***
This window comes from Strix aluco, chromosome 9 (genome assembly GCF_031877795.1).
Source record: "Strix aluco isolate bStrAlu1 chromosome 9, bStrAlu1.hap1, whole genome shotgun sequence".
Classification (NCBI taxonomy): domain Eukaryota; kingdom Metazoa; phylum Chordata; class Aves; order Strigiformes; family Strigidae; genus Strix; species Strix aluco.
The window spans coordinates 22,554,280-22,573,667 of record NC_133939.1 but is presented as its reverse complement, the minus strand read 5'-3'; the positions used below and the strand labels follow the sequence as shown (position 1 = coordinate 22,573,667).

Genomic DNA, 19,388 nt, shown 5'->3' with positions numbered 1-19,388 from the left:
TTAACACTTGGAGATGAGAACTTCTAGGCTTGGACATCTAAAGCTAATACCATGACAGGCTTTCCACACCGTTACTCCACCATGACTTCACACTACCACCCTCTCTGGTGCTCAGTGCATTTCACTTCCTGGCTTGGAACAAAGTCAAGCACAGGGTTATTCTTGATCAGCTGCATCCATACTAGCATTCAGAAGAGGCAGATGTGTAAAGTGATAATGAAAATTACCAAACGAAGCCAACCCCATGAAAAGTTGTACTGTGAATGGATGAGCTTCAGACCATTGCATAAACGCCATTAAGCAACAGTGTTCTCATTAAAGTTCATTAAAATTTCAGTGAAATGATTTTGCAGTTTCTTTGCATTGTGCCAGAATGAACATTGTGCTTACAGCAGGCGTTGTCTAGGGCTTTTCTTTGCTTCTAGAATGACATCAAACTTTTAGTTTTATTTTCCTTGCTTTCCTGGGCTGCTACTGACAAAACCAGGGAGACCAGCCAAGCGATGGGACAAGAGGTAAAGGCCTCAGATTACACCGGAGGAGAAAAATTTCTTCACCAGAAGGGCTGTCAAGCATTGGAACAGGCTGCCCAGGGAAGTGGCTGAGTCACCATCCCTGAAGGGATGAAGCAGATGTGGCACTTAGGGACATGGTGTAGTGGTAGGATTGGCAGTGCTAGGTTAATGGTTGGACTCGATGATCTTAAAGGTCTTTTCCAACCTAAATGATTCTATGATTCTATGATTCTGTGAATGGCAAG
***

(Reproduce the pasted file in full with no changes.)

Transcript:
This window comes from Strix aluco, chromosome 9 (genome assembly GCF_031877795.1).
Source record: "Strix aluco isolate bStrAlu1 chromosome 9, bStrAlu1.hap1, whole genome shotgun sequence".
Classification (NCBI taxonomy): domain Eukaryota; kingdom Metazoa; phylum Chordata; class Aves; order Strigiformes; family Strigidae; genus Strix; species Strix aluco.
The window spans coordinates 22,554,280-22,573,667 of record NC_133939.1 but is presented as its reverse complement, the minus strand read 5'-3'; the positions used below and the strand labels follow the sequence as shown (position 1 = coordinate 22,573,667).

Genomic DNA, 19,388 nt, shown 5'->3' with positions numbered 1-19,388 from the left:
TTAACACTTGGAGATGAGAACTTCTAGGCTTGGACATCTAAAGCTAATACCATGACAGGCTTTCCACACCGTTACTCCACCATGACTTCACACTACCACCCTCTCTGGTGCTCAGTGCATTTCACTTCCTGGCTTGGAACAAAGTCAAGCACAGGGTTATTCTTGATCAGCTGCATCCATACTAGCATTCAGAAGAGGCAGATGTGTAAAGTGATAATGAAAATTACCAAACGAAGCCAACCCCATGAAAAGTTGTACTGTGAATGGATGAGCTTCAGACCATTGCATAAACGCCATTAAGCAACAGTGTTCTCATTAAAGTTCATTAAAATTTCAGTGAAATGATTTTGCAGTTTCTTTGCATTGTGCCAGAATGAACATTGTGCTTACAGCAGGCGTTGTCTAGGGCTTTTCTTTGCTTCTAGAATGACATCAAACTTTTAGTTTTATTTTCCTTGCTTTCCTGGGCTGCTACTGACAAAACCAGGGAGACCAGCCAAGCGATGGGACAAGAGGTAAAGGCCTCAGATTACACCGGAGGAGAAAAATTTCTTCACCAGAAGGGCTGTCAAGCATTGGAACAGGCTGCCCAGGGAAGTGGCTGAGTCACCATCCCTGAAGGGATGAAGCAGATGTGGCACTTAGGGACATGGTGTAGTGGTAGGATTGGCAGTGCTAGGTTAATGGTTGGACTCGATGATCTTAAAGGTCTTTTCCAACCTAAATGATTCTATGATTCTATGATTCTGTGAATGGCAAG